Who should own Contingent Workforce Management – HR or Procurement?With the latest estimates from Statista showing that there were an estimate 1.69 million temporary workers in the UK in November 2022, it’s easy to see that the ownership of managing a contingent workforce needs to be fully thought through and communicated across any organisation.

An increasing number of businesses are adopting an agile workforce, comprising both permanent and temporary workers to allow them to respond to changes in demand. This makes it more important than ever to have a process for bringing in contingent workers that’s robust, efficient and delivers when needed.

In this environment, the age-old question of who should own contingent workforce management rears its head once again. Should it sit alongside traditional hiring and management in HR, or should it be seen as a series of processes and contracts that would see it fit into procurement’s portfolio?

There are advantages to each area owning it. As both have certain skills and expertise they could bring to the role. But they also have significant blind spots which create risks from having sole responsibility in managing a contingent workforce.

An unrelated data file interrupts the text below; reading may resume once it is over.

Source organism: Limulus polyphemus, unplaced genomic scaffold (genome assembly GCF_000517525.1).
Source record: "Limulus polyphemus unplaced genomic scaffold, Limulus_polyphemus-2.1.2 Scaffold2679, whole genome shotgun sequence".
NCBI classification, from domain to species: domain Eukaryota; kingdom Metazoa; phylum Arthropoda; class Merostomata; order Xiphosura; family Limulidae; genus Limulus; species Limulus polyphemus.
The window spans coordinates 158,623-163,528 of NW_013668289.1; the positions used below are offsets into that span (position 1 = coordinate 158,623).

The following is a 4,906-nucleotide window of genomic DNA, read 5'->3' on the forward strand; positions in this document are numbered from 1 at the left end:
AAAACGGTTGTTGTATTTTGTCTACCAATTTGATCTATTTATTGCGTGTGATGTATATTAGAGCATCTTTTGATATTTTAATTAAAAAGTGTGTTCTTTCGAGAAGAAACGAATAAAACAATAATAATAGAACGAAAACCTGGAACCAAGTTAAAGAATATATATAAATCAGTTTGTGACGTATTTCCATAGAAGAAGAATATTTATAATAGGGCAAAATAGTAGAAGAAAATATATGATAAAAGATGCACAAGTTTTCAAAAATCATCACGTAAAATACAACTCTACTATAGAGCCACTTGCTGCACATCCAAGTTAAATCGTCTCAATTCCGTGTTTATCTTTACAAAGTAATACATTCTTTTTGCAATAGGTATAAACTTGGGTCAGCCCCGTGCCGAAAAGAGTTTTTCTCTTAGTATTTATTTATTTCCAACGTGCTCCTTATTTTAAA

Why do you need to manage a contingent workforce?

We’ve known contingent workers are increasingly becoming a key segment of the workforce. For businesses there are advantages to being able to scale and respond to demand quickly through taking on temporary workers. But without careful management the business won’t fully benefit from this way of working.

For instance, there may be one area of the business that’s able to fulfil a need in another team. But without oversight of the resources already in the business and the costs associated with that resource it may lead to duplication, cost spiralling or the need going unmet.

Part of creating a successful blended workforce lies in treating all workers the same and ensuring a consistent experience. Without careful management of the contingent workforce, it’s impossible to do that, heightening the risk of dis-engaged temporary workers and reducing the size of the talent pool for future contracts.


Team HR

Traditionally it’s been HR that have led the way with strategic workforce planning including managing the skills agenda for the company. They have the skills and knowledge of hiring and managing and that’s a fundamental part of their function. It’s only logical then, that when it comes to who should own the process it would sit within HR.

Talent management and all processes connected to that run through HR. That includes employment contracts, flexible working arrangements and periods of leave and absence. Placing HR at the heart of the need for a contingent workforce and allowing them to coordinate everything from one place would make sense.